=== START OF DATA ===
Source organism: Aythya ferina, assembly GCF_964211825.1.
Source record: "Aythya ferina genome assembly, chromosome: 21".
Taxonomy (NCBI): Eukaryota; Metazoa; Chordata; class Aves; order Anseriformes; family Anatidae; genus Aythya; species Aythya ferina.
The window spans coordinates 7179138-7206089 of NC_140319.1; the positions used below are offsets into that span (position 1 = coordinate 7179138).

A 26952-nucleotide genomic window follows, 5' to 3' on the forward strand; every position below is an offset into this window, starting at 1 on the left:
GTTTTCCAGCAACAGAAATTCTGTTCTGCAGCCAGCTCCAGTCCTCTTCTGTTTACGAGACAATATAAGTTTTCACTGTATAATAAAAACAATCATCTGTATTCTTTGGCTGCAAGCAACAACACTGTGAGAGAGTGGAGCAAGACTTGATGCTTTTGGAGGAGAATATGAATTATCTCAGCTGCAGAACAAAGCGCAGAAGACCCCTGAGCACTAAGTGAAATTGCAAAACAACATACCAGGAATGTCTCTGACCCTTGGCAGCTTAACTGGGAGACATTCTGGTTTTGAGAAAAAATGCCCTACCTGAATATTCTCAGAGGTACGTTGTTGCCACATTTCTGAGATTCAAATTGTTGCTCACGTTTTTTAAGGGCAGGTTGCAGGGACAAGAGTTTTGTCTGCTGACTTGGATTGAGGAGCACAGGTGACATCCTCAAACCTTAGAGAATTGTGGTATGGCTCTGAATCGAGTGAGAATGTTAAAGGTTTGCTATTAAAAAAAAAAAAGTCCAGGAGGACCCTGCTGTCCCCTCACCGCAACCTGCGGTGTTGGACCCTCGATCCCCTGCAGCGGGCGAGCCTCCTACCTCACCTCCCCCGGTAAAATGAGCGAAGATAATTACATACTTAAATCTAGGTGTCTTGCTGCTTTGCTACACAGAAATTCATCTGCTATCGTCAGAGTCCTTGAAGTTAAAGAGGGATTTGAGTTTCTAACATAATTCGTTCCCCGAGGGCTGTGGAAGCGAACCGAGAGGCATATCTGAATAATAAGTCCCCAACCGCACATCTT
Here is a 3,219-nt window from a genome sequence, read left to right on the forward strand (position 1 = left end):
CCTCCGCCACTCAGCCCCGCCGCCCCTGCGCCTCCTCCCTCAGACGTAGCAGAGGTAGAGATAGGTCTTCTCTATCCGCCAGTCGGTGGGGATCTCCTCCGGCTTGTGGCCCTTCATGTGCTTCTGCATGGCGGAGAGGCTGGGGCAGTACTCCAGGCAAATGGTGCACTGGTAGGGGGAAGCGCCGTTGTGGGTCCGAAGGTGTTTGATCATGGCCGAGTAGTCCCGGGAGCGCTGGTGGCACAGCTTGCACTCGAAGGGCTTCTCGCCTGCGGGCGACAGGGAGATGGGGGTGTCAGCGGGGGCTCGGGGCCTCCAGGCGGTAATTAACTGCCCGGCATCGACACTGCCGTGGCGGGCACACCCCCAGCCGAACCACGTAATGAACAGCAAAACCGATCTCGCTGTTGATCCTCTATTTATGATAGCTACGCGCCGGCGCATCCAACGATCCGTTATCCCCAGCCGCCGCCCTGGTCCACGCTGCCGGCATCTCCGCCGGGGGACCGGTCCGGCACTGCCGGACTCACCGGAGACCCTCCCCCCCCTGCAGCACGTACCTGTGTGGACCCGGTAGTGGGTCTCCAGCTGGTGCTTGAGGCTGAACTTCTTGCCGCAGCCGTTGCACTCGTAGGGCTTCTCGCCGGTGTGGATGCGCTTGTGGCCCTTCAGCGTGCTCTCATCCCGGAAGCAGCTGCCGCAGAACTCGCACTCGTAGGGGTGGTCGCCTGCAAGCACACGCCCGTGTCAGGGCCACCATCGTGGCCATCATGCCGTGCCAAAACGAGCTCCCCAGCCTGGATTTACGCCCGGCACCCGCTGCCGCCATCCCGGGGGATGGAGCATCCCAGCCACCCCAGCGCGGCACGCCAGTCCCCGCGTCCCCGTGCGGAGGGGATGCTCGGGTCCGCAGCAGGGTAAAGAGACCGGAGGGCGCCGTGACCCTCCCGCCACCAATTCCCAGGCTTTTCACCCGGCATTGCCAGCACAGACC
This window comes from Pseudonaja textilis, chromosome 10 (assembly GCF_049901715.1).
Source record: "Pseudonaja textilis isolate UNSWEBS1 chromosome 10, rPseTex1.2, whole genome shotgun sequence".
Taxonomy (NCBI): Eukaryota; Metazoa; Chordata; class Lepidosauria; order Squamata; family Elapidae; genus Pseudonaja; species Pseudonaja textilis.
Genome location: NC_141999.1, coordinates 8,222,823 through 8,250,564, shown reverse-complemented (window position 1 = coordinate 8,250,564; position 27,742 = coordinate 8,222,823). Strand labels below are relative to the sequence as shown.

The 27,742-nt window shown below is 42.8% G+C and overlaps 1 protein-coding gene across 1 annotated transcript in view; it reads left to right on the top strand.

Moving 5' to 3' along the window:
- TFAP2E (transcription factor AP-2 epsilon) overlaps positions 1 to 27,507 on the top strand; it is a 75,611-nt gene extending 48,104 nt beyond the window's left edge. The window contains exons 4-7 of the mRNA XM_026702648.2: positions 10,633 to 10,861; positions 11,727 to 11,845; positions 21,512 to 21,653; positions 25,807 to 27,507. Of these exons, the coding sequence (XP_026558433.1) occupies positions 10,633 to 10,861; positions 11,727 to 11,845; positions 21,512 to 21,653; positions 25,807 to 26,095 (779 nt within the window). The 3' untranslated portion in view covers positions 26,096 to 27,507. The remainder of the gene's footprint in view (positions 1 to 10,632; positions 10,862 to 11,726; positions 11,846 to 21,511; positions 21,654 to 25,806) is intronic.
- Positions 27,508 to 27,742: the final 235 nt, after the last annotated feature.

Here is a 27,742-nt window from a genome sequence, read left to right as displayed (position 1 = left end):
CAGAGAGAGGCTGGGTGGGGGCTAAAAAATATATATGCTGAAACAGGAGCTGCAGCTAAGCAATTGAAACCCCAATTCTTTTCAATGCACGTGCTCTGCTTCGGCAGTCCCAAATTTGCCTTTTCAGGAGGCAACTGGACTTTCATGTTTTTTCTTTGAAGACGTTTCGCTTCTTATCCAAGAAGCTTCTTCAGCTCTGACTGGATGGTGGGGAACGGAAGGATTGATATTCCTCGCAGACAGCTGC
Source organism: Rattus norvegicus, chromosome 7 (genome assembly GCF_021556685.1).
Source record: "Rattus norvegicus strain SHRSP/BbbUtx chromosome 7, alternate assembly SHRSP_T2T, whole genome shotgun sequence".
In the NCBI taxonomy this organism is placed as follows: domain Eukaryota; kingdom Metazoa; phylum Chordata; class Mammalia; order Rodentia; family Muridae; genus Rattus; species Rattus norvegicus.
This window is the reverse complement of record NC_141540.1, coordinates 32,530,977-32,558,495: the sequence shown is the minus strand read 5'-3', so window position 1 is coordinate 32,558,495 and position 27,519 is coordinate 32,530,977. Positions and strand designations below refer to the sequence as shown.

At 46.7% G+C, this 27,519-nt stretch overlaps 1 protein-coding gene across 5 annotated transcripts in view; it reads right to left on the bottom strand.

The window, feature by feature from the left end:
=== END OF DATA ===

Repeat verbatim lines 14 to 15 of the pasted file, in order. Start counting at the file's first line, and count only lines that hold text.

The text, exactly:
Moving 5' to 3' along the window:
- TFAP2E (transcription factor AP-2 epsilon) overlaps positions 1 to 27,507 on the top strand; it is a 75,611-nt gene extending 48,104 nt beyond the window's left edge. The window contains exons 4-7 of the mRNA XM_026702648.2: positions 10,633 to 10,861; positions 11,727 to 11,845; positions 21,512 to 21,653; positions 25,807 to 27,507. Of these exons, the coding sequence (XP_026558433.1) occupies positions 10,633 to 10,861; positions 11,727 to 11,845; positions 21,512 to 21,653; positions 25,807 to 26,095 (779 nt within the window). The 3' untranslated portion in view covers positions 26,096 to 27,507. The remainder of the gene's footprint in view (positions 1 to 10,632; positions 10,862 to 11,726; positions 11,846 to 21,511; positions 21,654 to 25,806) is intronic.